Here is a hypothetical scenario to explain the call option. Let’s suppose the shares of Procter and Gamble (P&G) were trading on the NYSE at $14 each. Now, an investor who expects P&G’s market value to rise will buy a call option. The call option’s strike price is set at $16 and its expiry is in one month.
The premium paid to the writer of the call option is $100 for 100 shares of the underlying stock. If the stock price of P&G increased beyond $16 to say $20, then the holder of the call option can exercise their right to buy 100 shares of P&G at $16. The writer of the call option would have to sell the shares at the strike price instead of the current $20 stock price.
The holder of the call option can then sell the 100 shares at the current $20 price immediately after receiving them. By selling the 100 shares at the $20, the holder would make a profit of $400 as they pocketed a profit of $4 per share. Even if you take subtract the premium paid for the call option from this amount, the holder is still left with a healthy $300 profit.
However, if the P&G stock price does not exceed the $16 strike price before the expiration, then the holder of the call option won’t be able to buy any shares from the writer. Instead, the writer will take home the $100 premium that was paid to them for the call option. Makes sense? I’m sure it does!
2. Understanding Put Option
The holder of the put option has the right to sell shares of an underlying security before the expiry date. In case the holder wants to exercise their right to sell the shares of the underlying asset, then it becomes obligatory for the call option writer to buy those shares from them. Puts are typically bought when there is a strong chance that the price of the underlying asset will decrease. On the other hand, they are sold when investors expect their price to increase.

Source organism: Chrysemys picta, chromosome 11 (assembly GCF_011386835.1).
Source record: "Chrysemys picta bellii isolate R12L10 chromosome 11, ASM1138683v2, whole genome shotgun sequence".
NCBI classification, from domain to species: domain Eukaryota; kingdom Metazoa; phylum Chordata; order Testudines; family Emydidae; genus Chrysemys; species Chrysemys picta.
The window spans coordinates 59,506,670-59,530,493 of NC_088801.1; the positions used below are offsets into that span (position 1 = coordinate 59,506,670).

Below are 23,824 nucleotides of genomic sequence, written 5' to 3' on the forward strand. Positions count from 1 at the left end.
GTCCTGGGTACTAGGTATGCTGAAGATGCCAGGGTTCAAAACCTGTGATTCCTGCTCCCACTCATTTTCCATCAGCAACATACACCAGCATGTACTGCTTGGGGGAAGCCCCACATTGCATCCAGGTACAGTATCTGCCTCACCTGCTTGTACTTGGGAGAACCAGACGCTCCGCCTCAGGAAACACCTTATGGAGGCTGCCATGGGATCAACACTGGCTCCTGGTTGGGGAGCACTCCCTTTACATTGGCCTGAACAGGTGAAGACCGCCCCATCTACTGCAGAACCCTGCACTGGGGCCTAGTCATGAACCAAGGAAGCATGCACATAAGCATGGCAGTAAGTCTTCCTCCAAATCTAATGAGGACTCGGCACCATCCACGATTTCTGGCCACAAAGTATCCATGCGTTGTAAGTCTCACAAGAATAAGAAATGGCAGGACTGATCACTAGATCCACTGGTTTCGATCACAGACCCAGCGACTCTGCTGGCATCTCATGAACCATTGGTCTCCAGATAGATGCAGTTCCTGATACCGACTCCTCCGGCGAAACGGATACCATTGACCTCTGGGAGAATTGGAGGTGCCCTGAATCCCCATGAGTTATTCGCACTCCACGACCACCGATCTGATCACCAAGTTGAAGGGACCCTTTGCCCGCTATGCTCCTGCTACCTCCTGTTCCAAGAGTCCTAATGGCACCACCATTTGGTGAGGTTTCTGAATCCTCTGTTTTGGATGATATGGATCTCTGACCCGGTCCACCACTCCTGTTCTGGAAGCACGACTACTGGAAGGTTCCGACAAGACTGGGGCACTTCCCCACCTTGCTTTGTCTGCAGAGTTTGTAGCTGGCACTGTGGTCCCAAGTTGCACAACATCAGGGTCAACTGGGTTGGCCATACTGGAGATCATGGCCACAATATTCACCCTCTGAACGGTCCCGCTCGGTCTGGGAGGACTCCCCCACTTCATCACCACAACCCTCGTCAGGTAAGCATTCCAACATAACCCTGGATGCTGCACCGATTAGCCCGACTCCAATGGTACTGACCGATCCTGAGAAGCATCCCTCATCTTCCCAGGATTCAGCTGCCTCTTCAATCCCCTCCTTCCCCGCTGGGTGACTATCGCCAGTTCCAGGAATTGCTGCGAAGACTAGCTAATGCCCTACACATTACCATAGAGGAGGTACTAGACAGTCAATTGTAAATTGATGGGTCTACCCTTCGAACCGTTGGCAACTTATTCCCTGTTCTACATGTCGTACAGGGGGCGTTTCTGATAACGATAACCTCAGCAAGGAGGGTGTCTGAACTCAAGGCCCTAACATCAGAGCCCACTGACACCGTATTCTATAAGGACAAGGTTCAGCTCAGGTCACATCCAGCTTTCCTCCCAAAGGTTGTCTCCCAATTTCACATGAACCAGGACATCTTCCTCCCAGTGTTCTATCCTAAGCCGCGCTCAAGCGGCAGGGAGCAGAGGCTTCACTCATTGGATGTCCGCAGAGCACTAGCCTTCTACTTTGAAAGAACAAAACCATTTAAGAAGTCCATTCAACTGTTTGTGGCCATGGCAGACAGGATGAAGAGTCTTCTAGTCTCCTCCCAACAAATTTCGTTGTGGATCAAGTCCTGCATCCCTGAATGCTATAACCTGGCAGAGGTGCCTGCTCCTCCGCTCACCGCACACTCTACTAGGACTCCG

Just like in the case of the call option, the holder of the put option must exercise their right before the expiry date of the option contract. After the expiry date, the put option has no worth. Following is an example that explains the put option.
Example of Put Option
Let’s suppose the shares of Coca Cola were trading on the NYSE at $12 each. Now, an investor who expects Coca Cola’s market value to drop buys a put option in hopes of making a profit. The put option’s strike price is set at $8 and its expiry is in two weeks.
The premium paid to the writer of the put option is $100 for 100 shares of the underlying stock. If the stock price of Coca Cola decreased beyond $8 to say $6, then the holder of the put option can exercise their right to buy 100 shares of Coca Cola at $6 and then sell them at $8 each. The writer of the call option would be under obligation to buy the shares from the holder at the strike price of $8 per share. This way the put option holder is able to generate a profit of $200 ($2 profit per share × 100). If you subtract the premium paid for the put option from this amount, the holder is left with a $100 profit.
However, if the Coca Cola stock price does not go below the $8 strike price before the expiration, then the holder of the put option won’t sell the shares to the writer for a profit. Instead, the writer will take home the $100 premium that was paid to them for the put option.
Calls and puts can be a bit difficult to understand, especially if you’re starting out with stock investing. However, the above information about the call and put options should be a good reference point for you to make an informed decision about a call or put option.
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Comment down below if you ever have used the stock options strategies mentioned above and how have they helped your portfolio?